January 31, 2010


A week or so ago I received a editor's rejection of my mid-grade historical novel. It was a positive rejection. "We found the quality of your writing excellent, with original and lively characters and setting." What writer wouldn't enjoy reading those words?

However, (there always seems to be a however) the editor had decided not to publish the manuscript at this time, but indicated that she'd be willing to look at it again if I revised the ending. She felt it closed in "an awkward place."

I'm, of course, willing to revise. But what specifically is awkward about the closing? Is it inconclusive? Up in the air? There was no clue in the letter. I've written to ask for more details and am waiting for some direction. In the meantime, I'm pondering how to make the story's ending less awkward. Should something more happen to Hannah, the main character? Should her Blackfeet friends leave? Should more sheep die in the mountains where she's been charged with their care? This coming week, I plan to dive back into Hannah's world and figure out what needs to be added or changed. I hope to emerge with a better, more satisfying conclusion to her story.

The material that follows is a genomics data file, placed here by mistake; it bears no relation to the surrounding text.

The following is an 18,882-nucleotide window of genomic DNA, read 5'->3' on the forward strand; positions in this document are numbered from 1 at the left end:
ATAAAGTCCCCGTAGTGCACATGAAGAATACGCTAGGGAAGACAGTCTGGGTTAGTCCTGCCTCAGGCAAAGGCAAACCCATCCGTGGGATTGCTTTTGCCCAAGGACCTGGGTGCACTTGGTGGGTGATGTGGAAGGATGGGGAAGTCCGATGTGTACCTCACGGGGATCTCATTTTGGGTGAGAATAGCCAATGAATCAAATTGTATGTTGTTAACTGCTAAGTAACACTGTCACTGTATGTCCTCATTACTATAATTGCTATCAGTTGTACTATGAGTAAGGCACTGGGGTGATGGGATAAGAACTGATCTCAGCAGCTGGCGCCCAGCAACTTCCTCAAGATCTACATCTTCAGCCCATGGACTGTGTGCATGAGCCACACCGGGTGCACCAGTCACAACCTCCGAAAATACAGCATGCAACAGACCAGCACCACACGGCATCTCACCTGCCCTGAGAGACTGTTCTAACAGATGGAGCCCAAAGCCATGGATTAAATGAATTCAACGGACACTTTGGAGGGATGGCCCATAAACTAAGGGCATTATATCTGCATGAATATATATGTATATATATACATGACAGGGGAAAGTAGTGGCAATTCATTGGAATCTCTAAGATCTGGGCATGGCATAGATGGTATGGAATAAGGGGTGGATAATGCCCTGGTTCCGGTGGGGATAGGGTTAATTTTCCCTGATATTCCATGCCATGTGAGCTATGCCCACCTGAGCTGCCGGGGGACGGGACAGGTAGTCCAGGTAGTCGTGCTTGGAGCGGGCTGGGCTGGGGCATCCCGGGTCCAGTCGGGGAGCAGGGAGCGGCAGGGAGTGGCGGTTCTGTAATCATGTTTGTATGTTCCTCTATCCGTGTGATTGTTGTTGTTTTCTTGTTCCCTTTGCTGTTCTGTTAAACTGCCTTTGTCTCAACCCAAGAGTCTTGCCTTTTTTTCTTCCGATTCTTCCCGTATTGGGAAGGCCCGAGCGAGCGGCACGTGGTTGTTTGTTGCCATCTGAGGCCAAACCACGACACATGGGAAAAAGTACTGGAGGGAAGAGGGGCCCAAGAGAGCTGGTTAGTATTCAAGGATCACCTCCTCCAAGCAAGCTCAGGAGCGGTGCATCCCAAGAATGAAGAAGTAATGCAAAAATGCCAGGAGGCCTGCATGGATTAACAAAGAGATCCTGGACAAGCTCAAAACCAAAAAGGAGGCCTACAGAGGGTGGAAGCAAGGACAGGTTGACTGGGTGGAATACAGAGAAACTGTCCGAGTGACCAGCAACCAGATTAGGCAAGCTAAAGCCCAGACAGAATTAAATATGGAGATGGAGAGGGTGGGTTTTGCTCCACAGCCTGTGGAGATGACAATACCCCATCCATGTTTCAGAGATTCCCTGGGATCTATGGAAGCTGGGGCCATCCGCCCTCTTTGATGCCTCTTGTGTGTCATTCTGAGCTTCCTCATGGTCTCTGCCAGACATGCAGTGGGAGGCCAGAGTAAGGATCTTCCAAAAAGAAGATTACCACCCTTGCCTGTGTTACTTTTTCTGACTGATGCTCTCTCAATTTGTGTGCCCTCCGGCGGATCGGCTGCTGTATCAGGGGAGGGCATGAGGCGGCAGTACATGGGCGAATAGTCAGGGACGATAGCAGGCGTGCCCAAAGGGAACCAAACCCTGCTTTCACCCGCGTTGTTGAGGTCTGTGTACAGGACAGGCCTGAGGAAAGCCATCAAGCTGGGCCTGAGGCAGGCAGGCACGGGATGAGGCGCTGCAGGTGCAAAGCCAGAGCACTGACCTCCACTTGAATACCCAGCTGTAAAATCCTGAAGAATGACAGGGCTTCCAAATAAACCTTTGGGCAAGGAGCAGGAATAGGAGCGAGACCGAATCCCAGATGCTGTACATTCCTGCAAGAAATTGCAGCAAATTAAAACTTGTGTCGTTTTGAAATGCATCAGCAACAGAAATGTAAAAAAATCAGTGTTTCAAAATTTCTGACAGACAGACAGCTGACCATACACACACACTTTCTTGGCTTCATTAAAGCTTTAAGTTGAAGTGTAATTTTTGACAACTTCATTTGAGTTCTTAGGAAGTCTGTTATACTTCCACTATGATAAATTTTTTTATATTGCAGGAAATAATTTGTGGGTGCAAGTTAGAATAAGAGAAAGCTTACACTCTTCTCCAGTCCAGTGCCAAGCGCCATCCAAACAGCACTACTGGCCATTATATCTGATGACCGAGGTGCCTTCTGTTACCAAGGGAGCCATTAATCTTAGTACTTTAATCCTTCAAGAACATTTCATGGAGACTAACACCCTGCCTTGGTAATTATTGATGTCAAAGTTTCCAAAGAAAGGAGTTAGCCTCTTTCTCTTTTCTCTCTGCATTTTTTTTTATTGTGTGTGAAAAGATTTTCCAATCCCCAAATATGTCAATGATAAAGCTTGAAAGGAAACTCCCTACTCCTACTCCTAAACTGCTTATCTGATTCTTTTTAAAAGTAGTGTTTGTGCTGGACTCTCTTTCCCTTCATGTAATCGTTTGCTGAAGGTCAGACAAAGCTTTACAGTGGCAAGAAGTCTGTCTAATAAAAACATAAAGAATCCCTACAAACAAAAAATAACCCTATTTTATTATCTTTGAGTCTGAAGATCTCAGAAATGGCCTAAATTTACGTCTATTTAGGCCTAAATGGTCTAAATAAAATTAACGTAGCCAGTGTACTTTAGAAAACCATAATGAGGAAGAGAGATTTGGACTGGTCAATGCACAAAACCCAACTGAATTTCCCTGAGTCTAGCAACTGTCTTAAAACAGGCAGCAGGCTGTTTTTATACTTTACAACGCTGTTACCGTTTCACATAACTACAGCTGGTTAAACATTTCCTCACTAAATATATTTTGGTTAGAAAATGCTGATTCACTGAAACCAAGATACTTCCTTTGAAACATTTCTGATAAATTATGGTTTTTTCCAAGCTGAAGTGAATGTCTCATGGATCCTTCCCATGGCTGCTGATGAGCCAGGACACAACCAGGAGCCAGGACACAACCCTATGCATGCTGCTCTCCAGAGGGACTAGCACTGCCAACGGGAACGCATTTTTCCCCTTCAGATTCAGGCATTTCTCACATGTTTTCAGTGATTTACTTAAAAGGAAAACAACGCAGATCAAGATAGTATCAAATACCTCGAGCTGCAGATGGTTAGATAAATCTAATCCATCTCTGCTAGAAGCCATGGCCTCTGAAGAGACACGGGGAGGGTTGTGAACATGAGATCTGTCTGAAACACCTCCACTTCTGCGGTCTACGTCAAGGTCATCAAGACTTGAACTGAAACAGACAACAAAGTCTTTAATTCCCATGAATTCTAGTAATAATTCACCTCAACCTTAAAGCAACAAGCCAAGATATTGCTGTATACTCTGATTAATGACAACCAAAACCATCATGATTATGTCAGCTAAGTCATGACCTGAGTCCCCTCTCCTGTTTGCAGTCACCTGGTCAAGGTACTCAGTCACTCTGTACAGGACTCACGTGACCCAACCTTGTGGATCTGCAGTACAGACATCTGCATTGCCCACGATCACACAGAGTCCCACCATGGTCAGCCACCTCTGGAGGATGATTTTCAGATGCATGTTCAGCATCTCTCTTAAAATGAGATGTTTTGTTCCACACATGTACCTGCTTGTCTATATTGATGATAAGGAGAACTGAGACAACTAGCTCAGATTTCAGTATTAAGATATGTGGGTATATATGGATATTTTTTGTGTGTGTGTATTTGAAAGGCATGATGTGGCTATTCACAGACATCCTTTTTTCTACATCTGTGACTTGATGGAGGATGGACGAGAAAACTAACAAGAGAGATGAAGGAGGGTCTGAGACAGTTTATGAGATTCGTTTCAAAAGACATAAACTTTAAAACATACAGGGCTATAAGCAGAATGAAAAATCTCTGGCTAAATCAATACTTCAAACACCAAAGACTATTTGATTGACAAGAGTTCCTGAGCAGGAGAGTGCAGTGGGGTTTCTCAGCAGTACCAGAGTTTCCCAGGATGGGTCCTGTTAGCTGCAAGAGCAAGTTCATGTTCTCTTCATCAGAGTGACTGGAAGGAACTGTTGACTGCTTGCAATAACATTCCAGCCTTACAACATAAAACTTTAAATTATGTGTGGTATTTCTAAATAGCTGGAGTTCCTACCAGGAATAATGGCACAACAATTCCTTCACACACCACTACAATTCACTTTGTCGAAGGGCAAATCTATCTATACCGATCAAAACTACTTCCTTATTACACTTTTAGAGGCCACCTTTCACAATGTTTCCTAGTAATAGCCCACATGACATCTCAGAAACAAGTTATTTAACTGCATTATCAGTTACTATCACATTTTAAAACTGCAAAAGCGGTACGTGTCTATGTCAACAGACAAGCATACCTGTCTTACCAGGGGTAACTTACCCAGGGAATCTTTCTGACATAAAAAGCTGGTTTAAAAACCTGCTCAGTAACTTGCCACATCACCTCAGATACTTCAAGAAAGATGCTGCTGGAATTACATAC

January 30, 2010

Critique Group Extraordinaire

Among the many things I've been thankful for in my writing life, I have to say that the critique group to which I belong currently ranks as #1. I have the opportunity to meet once a week with a group of women who are dedicated to writing for young readers--from pre-school through young adulthood. The members have a remarkable ability to critique firmly and wisely and provide support and encouragement at the same time. Citing flaws or weaknesses is always balanced with suggestions for change. Everyone is there to learn from one another. I have never left a meeting without having gained an insight into marketing, effective use of dialogue, creating a unique voice, etc.

The group celebrates successes (of which there have been many lately--see heartlandwriters.com/) and commiserates with those who've received unexpected or rude rejections. We keep one another abreast of market news, editor and agent moves, and good reads.